The worst expense is a project which you won't admit you'll never get back to but you're still paying that $50 a month for the collective expenses.
When creating new projects (especially complex ones with multiple services involved) I always try to think about the long-term maintenance and scalability aspects, so I replied:
Excatly, I was gonna say 😀 You must think in long term in the very beginning when choosing the stack and weight all the ifs for the possible abandonment due to new projects with higher potential, etc 😉
For example, I'm very happy with the stack I chose for my most recent project devQuizzes (a quizz platform where users can test their dev knowledge in over 500 questions across 20 categories):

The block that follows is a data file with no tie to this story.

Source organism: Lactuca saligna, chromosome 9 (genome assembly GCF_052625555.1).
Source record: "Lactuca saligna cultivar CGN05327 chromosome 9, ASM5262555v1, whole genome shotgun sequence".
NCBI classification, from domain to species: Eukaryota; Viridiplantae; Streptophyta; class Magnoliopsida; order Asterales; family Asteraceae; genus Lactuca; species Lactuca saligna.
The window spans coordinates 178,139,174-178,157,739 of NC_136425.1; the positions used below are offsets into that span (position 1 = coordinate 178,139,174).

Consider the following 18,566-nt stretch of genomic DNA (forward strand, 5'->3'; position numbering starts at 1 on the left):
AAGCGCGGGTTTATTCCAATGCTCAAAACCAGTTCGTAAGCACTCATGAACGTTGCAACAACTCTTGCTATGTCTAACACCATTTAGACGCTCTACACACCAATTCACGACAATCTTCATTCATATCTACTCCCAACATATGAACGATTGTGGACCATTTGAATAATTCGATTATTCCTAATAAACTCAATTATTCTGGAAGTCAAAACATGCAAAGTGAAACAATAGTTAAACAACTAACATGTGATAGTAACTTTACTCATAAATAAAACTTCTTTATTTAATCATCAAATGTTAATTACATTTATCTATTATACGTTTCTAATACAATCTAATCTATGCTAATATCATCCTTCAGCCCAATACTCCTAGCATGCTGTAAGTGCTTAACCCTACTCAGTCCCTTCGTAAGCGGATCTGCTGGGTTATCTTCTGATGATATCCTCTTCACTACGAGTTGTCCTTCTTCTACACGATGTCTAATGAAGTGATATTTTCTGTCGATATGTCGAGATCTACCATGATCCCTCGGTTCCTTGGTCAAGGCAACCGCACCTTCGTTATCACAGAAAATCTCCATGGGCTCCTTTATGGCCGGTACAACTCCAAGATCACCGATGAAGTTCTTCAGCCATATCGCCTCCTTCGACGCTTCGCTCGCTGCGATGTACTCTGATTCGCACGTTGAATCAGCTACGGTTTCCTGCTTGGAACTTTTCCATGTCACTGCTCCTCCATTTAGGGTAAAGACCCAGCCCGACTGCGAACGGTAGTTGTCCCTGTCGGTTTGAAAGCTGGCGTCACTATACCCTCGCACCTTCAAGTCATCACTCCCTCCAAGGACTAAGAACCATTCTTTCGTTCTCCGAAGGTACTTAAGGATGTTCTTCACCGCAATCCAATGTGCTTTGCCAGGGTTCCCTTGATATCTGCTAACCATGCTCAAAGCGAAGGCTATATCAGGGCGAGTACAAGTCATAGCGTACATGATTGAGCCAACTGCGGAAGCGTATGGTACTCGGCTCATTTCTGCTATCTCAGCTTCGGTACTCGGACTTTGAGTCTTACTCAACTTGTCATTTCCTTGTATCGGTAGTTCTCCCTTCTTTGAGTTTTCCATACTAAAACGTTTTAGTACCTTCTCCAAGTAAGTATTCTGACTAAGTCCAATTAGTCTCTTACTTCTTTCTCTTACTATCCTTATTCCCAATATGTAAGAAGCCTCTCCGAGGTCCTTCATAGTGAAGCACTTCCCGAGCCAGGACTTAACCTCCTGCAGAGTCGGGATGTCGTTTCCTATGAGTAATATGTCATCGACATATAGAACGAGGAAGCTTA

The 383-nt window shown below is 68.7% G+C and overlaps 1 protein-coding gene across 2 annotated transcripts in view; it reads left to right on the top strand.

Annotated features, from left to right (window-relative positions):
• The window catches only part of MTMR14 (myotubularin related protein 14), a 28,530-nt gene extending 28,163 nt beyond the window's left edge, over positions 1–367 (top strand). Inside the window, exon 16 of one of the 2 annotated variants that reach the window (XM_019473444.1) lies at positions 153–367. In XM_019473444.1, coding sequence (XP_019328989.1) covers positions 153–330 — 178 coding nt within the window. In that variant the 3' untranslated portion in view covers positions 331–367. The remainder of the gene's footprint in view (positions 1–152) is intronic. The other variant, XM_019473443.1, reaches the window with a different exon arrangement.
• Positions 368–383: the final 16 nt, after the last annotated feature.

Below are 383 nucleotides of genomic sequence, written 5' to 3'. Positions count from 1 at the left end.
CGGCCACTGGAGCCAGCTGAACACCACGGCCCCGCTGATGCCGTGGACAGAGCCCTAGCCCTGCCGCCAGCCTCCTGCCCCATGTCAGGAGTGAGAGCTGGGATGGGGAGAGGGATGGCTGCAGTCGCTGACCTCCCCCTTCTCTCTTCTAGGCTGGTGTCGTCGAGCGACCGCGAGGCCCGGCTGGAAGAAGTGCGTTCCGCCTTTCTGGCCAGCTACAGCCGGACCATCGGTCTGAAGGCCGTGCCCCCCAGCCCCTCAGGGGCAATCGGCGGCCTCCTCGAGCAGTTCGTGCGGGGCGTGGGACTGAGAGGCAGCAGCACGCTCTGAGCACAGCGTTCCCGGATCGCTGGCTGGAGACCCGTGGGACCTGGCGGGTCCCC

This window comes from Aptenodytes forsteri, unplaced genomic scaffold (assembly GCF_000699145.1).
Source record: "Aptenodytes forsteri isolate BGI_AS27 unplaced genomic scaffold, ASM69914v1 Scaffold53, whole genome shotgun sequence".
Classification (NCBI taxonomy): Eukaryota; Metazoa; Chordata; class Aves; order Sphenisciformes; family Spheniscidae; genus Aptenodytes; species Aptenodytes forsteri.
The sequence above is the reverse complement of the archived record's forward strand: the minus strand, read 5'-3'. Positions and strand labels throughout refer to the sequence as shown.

I picked GitHub to store all the data (each question is a seperate .md file in the repo), Airtable for users to submit new questions and submit edits for the question (I use their API for this, so the inputs are stored in their Sheets), Vercel to host it all (which I absolutely love, no promo btw) and for the domain I created a subdomain quizzes.madza.dev for the only domain I own madza.dev (I use NameCheap, which I found in this discussion, thanks to you guys), meaning I can still buy a separate domain and set up redirect to it if the project starts to become something serious.
This means that the total maintenance costs for the project is zero and I am not limited to move to other projects if I want to in the future without sacrificing my bank account.
The question for this discussion is:
Do you have any abandoned (inactive) projects that you must pay for monthly/yearly to keep them running? Like hosting, domain, database, storage and other costs.
Also, what are the key lessons you learned from it (what would you do different when setting up the same project today)?